New Year, Not a New You

Their BAAAAAAAACK…. the ghosts of New Years’ Past. My Facebook feed is flooded with diet and fitness challenges, “transform your body and your mind, become a NEW YOU”. Cue the screeching tires sound effect. The record scratch. Wait, what???? A NEW YOU???? #SorryNotSorry, but I HATE this idea. I don’t believe that any of us have to become a NEW us. In fact, I’d argue that you are all pretty fantastic, amazing people, who probably need to develop some new habits and self-determination around making some changes. Changes that can be pretty effing difficult when you have a life that’s filled with responsibility and adulting. Chances are, if you’re entertaining the idea of a new you, you’ve already entertained the idea that there is something wrong with you. This makes you “self-aware” and is the source of initiative and motivation.

Many of us will start the New You challenge and fall off half way, or we won’t see immediate results, so we’ll dump the diet-thinking, “what’s the point”. I’m here to help move you toward your goals. You don’t need to become a NEW YOU to engage in healthier habits. You don’t need to become a NEW YOU to change your thinking about health and wellness. You don’t need to become a NEW YOU to feel better or be better. You’ve ALWAYS had that in you, you just need to rediscover and uncover all that is stopping you from getting there.

In order to make those changes, we need to start changing the way we think about things. How can we do this? Through mindfulness and knowledge. JUST knowing about nutrition, makes you more aware of your choices when you’re at the grocery store. Understanding how our emotions and thoughts impact our behavior, helps us become more aware when we are affected by anger, anxiety, ecstasy, grief, and a host of other emotions.

Your thoughts, emotions, and behavior can be changed. Research in neuroscience has shown that our brains are plastic, meaning, our intelligence is not fixed, it can improve and grow. Even more incredible, just KNOWING your brain is plastic and malleable, leads to more self-regulation and perseverance. Imagine the speed and strength of these transformations with the support of a coach, to guide you through the mental and physical exercise to maximize cognitive performance and self-regulation.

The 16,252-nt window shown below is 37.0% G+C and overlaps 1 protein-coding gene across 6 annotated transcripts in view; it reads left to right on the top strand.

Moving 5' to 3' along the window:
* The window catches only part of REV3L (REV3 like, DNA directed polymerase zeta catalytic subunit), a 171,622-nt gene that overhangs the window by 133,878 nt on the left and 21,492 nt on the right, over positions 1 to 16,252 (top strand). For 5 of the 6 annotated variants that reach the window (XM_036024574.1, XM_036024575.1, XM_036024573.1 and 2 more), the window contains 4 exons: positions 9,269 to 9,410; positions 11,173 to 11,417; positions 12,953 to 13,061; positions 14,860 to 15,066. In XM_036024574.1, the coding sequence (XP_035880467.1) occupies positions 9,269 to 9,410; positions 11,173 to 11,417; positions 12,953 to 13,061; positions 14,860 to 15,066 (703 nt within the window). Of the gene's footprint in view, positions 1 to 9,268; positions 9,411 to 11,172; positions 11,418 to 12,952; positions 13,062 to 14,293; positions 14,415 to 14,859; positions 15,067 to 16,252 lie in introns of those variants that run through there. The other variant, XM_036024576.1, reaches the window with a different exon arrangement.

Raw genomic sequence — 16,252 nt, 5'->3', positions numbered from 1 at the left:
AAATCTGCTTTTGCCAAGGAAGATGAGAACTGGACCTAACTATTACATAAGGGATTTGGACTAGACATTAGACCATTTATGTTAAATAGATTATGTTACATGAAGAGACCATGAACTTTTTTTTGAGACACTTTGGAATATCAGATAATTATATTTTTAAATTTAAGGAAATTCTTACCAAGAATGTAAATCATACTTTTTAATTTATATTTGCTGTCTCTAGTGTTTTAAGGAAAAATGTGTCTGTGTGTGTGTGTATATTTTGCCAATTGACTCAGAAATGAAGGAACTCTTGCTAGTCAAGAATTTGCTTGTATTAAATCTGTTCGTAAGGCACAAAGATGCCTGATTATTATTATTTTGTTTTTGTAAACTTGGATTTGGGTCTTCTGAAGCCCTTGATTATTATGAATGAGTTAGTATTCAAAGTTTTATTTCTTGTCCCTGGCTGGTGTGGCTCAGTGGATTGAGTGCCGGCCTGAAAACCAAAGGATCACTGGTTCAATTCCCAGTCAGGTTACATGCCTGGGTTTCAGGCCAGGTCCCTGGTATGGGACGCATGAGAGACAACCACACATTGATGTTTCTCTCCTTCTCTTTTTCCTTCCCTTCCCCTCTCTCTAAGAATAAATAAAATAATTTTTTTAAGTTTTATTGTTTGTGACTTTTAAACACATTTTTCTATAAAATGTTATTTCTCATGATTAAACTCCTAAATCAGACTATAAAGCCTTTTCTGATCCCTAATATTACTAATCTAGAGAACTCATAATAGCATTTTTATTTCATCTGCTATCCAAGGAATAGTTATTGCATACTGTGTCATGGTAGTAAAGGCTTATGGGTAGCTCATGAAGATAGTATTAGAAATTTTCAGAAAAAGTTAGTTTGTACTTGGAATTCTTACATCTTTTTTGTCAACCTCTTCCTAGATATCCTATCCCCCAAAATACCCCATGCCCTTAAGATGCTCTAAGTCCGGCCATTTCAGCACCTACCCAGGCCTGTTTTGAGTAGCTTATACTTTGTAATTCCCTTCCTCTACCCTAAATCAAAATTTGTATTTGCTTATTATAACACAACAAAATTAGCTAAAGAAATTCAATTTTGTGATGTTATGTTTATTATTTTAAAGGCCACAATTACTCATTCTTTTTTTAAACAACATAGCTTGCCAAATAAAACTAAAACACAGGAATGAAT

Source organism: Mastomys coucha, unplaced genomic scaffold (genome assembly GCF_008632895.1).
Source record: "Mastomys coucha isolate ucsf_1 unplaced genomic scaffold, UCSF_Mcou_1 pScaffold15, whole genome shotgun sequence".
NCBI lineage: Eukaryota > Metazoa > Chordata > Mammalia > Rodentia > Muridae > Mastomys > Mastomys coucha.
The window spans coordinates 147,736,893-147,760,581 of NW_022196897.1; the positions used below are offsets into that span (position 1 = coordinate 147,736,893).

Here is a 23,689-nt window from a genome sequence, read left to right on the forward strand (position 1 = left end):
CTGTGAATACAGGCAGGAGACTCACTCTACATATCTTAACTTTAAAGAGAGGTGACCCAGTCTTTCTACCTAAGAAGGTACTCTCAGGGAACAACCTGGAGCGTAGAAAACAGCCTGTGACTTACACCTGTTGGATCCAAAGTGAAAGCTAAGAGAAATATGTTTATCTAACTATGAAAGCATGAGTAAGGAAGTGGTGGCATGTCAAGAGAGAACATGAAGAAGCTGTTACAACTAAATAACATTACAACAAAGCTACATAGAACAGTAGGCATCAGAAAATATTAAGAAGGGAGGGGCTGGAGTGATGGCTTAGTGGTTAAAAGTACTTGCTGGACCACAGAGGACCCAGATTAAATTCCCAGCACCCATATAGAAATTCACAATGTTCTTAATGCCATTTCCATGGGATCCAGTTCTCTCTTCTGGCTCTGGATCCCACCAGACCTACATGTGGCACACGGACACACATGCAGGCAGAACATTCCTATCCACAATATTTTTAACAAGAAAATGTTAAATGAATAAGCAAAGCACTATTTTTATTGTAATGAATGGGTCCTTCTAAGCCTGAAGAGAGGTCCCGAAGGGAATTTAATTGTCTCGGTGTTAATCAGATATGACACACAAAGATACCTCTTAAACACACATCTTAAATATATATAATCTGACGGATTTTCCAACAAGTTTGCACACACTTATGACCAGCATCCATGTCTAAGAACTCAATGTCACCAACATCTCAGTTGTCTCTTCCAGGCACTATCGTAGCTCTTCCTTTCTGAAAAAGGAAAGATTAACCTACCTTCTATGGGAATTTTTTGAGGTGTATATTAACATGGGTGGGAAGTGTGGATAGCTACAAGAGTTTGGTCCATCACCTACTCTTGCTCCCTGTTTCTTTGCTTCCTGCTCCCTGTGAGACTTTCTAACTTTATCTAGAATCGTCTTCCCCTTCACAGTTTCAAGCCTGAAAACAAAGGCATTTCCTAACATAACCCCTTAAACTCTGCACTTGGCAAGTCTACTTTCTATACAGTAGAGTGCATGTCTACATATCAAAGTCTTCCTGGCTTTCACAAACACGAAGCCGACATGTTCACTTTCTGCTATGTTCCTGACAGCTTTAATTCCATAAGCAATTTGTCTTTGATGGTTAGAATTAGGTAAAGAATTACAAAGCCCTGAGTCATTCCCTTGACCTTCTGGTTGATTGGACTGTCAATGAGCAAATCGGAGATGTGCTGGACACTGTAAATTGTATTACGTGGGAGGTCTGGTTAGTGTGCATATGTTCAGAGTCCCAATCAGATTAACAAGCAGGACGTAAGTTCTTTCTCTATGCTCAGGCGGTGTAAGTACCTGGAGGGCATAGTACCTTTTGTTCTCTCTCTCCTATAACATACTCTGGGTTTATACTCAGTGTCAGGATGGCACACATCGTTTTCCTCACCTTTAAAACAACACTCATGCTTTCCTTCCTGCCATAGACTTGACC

Stanford Professor, Carol Dweck, has studied the difference between successful people and unsuccessful people with the same talents. Her findings suggest that these people are largely divided by their mindset. That is, successful people believe that growth is possible, and are focused on the process of learning and growing. People in a growth mindset see effort as necessary for growth and learning, embrace challenges, see mistakes as learning opportunities, and appreciate and see feedback as useful. People in a fixed state believe that you are born with specific skills, and are focused on performance and not looking bad (ego strength). People in a fixed mindset don’t value effort and practice-they want things to be naturally easy, they back down or give up in the face of challenge or struggle, hate and are discouraged by mistakes made, and get defensive when offered feedback.

Mindfulness can help us reach our goals and change our fixed mindset to being a growth mindset.  The more we are mindful of our thoughts, the more we can change our behavior associated with those thoughts.

In the spirit of becoming the YOU that has always been there, I challenge you to give mindfulness a try. If your goal is to shed some body fat, practice mindful eating. Notice the texture, taste, and chewing of your food, the sensation of being hungry or full, and the emotions you’re experiencing just before and after eating. When you crave a snack, notice what you’re doing. Are you trying to avoid completing a difficult project, do you need a break, are you feeling stressed, or depressed, or anxious. Notice the feelings, acknowledge their presence, and understand the function of snacking. Practice mindful grocery shopping, when you feel the desire to purchase junk food, what are you feeling-do you really want it, or do you think the way it tastes will make you feel a certain way. Will you punish yourself afterwards for eating too much?

If your goal is to become more organized, practice mindfulness. Have a loose paper floating around, instead of sticking it in a pile for later, notice the feelings you’re having about it. Have a closet filled with clothing you haven’t worn in years, practice mindfulness-what’s holding you back from tossing the trends of yester-year?

I’d love to help you find the YOU that has always been there. Contact me for mind-body coaching and we’ll work together to design a plan that works best for you!